limitation on Plaintiff’s ability to perform the occupational base of light work. (T. 25.) More
significantly, the evidence in this case fails to clearly suggest that Plaintiff’s impairments did not
significantly inhibit her activities or performance on medical exams. Specifically, the evidence
related to Plaintiff’s left hand is conflicting: some medical sources opined essentially no
limitations, while others concluded that she had almost no ability to use that hand. (T. 258, 285,
342, 345, 443, 448, 452, 456, 459, 461, 479, 527-28, 611, 773, 778.) However, Plaintiff was
observed to have decreased grip and/or pinch strength in her left hand on many examinations,
something which could very reasonably indicate an impact on her abilities to grasp, hold, and
turn objects with her left hand. (See e.g., T. 341, 345, 349, 436, 447, 454, 463, 496, 608.) In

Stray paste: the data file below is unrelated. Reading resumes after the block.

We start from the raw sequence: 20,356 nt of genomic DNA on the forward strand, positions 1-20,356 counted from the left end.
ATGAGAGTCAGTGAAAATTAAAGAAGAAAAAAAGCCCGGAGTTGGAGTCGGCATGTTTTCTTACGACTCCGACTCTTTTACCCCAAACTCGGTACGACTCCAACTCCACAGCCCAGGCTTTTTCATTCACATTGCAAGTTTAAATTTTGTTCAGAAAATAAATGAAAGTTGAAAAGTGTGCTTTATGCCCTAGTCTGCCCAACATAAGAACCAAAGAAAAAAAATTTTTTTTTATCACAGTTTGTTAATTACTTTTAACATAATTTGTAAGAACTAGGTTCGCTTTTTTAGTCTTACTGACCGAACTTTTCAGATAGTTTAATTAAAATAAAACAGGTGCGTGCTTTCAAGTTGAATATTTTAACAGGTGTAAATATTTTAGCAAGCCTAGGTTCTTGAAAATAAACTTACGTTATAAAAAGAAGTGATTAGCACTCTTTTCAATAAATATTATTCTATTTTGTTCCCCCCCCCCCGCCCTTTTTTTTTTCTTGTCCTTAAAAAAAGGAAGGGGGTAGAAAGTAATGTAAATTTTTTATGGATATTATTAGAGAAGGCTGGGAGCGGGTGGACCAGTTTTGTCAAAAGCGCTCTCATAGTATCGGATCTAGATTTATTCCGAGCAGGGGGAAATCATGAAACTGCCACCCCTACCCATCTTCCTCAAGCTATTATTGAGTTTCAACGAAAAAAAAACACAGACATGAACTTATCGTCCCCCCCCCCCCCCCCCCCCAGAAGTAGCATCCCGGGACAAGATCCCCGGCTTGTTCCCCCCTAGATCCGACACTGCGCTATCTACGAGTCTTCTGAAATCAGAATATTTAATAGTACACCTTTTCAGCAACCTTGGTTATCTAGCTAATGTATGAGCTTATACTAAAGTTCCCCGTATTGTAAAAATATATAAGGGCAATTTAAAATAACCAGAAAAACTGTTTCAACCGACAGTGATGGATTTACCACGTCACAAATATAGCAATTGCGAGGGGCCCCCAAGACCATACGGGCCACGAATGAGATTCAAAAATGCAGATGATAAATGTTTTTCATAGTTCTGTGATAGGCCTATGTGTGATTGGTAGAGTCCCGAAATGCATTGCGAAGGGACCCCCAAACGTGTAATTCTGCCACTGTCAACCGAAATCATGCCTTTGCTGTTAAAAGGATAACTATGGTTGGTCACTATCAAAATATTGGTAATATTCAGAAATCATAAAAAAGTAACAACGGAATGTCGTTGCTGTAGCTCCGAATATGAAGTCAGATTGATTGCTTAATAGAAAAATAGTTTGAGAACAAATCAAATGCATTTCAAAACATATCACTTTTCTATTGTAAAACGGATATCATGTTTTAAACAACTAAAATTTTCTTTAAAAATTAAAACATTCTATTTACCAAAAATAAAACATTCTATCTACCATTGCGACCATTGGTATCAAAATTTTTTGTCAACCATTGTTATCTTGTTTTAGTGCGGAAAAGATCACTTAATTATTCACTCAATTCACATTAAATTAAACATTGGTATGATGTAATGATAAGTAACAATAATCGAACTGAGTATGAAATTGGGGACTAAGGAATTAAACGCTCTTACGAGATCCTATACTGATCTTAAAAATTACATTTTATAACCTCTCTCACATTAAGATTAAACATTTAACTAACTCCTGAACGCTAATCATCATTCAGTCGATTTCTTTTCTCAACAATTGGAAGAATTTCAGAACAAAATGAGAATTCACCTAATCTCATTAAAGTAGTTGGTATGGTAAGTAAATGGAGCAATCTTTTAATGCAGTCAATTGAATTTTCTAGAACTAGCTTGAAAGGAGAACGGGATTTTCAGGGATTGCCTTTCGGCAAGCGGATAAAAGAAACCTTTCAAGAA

terms of daily activities, Plaintiff testified that she was able to engage in light housework for a
half-hour before it caused too much pain; her husband did most of the lifting when they went
shopping; she did cooking and canning of produce (with a KitchenAid that “does all the work for
[her]”), but her husband lifted the heavy pots and racks; and that she had problems using buttons,
picking up small objects, and opening jars with her left hand due to difficulty with grasping. (T.
50-56.) Plaintiff further indicated that she only engaged in cleaning for an hour at most in a day
and that her thumb would start to tremble when she tried to type. (T. 57, 61.) This testimony is
generally consistent with the function report she submitted to the Agency. (T. 165-71.)
Consequently, the evidence in this case does not appear to show a similar relative absence of
limitation when compared with the discussion in Zongos. The presence of both conflicting